Freezin’ for a Reason: Field Hockey Takes Part in Polar Plunge
It's December in New York, which means most people have dug out their winter coats, hats, scarves and gloves. But on Sunday, December 5, members of the Columbia field hockey team were grabbing their bathing suits and towels in preparation for a dip into the Atlantic Ocean!
Ten members of the field hockey program, including players and coaches, took part in the Fourth Annual Staten Island Polar Plunge at Great Kills Beach at the National Gateway Park in New York.
"The Polar Plunge is an annual fundraiser held at Great Kills Beach on Staten Island, for the New York Special Olympics," explained sophomore goalkeeper Christie O'Hara. "Several field hockey players have participated in past years, and we were all very excited that our coaches worked up the courage to join us this year. As a group, we surpassed our original $1000 goal, and through donations from family and friends, we ended up raising $1,150!"Each year, Special Olympics Polar Plunge's are held throughout the country to attract thousands of chilled souls to engage in a commendable and thrilling fundraising event. Earlier this year, thanks to over 2,000 committed plungers, seven separate Special Olympics New York plunges raised more than $600,000. All funds support the Special Olympics programs and promote awareness of people living with intellectual disabilities in New York.
"It is great to see the hundreds of people of all ages who participate in this event every year," said O'Hara. "Some people try to stay as warm as they can, wearing winter hats, water shoes, and long spandex, and only stick their feet in the water. But others, including most of our group, dove into the water wearing only a bikini, and screaming the whole time. Whichever way you do it, it is a really fun event and a great story to tell! How many people can say that they have jumped into the Atlantic Ocean in December?"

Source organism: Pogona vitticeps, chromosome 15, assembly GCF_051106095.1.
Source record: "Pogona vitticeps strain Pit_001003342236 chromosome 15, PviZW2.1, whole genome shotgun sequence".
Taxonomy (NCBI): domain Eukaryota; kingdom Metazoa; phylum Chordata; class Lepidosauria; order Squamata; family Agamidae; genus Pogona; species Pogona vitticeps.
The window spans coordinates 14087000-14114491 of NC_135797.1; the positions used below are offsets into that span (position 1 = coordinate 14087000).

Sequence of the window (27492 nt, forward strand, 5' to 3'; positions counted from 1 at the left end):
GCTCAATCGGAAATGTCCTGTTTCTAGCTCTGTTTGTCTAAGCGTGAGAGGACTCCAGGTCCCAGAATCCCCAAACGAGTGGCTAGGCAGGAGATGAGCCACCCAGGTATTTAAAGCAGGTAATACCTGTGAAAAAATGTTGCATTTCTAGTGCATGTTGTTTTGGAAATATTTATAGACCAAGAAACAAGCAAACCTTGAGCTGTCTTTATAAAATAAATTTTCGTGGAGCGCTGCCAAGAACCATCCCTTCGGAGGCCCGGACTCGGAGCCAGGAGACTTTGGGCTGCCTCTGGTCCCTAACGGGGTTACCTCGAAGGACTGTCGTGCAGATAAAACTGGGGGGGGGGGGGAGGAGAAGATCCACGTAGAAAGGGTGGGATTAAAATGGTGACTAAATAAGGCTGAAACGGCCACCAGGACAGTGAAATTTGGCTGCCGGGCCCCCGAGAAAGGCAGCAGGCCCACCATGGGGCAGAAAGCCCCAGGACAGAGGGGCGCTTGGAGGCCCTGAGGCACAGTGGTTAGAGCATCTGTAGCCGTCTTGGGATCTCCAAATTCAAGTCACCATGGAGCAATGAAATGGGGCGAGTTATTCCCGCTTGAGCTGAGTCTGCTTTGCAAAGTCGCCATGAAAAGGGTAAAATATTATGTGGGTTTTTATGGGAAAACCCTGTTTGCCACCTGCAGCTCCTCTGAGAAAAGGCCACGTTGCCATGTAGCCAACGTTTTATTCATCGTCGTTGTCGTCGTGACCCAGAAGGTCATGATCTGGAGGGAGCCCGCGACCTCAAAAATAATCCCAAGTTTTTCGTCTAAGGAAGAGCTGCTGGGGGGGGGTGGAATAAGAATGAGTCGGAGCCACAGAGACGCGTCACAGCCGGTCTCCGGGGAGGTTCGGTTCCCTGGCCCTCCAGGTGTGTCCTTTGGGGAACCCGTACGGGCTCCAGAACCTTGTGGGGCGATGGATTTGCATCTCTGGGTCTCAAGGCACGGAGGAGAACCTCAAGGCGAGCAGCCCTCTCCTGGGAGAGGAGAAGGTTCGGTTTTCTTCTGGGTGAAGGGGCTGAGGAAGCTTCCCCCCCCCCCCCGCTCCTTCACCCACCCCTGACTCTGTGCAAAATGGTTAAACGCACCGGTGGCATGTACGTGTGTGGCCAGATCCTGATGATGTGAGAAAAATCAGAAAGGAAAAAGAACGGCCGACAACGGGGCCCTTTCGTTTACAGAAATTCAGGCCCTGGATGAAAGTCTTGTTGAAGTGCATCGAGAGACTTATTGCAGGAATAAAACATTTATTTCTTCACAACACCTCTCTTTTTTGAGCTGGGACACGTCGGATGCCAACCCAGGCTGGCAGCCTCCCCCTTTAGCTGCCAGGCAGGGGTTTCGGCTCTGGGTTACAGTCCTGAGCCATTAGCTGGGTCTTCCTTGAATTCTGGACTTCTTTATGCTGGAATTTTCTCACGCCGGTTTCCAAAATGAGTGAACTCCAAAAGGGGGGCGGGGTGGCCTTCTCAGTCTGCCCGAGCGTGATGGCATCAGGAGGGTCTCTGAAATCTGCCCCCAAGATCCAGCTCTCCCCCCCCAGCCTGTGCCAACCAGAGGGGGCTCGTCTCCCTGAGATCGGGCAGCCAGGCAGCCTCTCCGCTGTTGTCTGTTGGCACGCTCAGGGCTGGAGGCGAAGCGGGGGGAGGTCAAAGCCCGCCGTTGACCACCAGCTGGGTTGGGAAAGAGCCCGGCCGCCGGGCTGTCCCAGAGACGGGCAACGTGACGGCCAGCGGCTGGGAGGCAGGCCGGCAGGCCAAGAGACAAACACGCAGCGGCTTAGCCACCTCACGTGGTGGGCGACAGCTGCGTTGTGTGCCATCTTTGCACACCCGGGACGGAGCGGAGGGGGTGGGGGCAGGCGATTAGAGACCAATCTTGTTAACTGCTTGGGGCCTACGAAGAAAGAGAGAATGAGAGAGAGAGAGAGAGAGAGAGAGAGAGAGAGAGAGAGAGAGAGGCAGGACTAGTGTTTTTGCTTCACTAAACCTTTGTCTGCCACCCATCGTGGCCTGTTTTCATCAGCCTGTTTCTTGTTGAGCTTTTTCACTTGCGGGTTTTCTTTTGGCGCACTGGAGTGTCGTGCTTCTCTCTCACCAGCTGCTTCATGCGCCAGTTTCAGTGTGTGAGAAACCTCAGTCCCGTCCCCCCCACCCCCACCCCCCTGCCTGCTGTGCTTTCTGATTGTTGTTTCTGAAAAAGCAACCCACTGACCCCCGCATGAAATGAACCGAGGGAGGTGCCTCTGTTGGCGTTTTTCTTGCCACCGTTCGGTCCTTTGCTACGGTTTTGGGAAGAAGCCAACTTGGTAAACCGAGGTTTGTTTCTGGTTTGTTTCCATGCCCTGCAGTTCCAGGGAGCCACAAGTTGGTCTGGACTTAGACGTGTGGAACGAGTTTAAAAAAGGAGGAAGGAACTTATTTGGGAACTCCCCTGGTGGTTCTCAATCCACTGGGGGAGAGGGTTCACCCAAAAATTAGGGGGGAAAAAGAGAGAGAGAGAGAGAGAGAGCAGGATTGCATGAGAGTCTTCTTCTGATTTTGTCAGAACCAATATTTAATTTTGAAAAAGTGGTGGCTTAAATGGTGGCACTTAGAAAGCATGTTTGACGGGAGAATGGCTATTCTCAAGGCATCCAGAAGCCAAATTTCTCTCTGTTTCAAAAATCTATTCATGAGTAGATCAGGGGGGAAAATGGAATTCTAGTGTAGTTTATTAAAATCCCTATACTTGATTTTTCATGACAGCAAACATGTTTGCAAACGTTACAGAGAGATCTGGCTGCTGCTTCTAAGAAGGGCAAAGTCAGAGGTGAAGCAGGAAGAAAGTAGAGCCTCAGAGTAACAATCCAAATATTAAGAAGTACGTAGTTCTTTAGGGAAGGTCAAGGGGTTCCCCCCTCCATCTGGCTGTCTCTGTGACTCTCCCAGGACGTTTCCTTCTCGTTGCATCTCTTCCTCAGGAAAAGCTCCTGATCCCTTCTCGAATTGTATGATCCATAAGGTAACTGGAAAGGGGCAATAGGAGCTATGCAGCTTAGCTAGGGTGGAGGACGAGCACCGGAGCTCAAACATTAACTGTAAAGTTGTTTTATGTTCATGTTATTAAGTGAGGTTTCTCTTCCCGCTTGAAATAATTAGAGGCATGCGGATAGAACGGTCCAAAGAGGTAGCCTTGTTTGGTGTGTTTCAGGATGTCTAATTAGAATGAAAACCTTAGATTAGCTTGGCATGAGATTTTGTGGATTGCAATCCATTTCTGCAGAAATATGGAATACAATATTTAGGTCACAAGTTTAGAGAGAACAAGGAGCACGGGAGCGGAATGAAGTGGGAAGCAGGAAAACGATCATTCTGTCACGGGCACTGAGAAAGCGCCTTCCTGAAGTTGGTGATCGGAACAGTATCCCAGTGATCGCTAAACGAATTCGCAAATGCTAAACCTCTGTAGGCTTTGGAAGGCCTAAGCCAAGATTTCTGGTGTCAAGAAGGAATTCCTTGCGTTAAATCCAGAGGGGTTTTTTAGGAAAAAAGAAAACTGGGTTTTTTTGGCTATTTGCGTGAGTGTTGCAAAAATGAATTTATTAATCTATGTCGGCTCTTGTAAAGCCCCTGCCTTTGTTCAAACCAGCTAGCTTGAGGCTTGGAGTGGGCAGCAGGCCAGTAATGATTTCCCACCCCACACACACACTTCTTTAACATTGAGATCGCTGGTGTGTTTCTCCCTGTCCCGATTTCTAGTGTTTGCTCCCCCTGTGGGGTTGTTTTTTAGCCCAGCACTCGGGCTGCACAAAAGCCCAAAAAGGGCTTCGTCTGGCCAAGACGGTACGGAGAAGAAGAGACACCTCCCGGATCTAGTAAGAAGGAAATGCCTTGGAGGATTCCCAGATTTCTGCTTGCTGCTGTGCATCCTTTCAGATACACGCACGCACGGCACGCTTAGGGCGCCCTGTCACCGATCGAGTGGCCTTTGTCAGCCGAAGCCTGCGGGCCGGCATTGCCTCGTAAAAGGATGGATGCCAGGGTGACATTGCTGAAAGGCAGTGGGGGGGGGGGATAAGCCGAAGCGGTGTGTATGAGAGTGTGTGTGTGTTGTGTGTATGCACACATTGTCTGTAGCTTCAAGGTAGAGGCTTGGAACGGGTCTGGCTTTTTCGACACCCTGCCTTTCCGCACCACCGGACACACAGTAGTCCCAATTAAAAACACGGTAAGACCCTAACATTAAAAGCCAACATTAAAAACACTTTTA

So what does it feel like to go for a quick swim in the ocean in the middle of winter?
"The Polar Plunge is a test of your mental strength," O'Hara said. "There is a lot of anticipation up until the actual plunge, so it is easy to psych yourself out and convince yourself that it will be worse than it actually is. The water is very cold (warmer than the air though!), but we just tried to remind ourselves that it was for a good cause and that soon enough we would be back in the heated tent to thaw. We got lucky with the weather this year; the sun was out and shining, whereas last year it was snowing!"
Added Freeman, "It was a wonderful event where we were able to raise money for an important cause while doing some team bonding. Christie O'Hara did a great job in organizing our group and we were happy to be a part of it."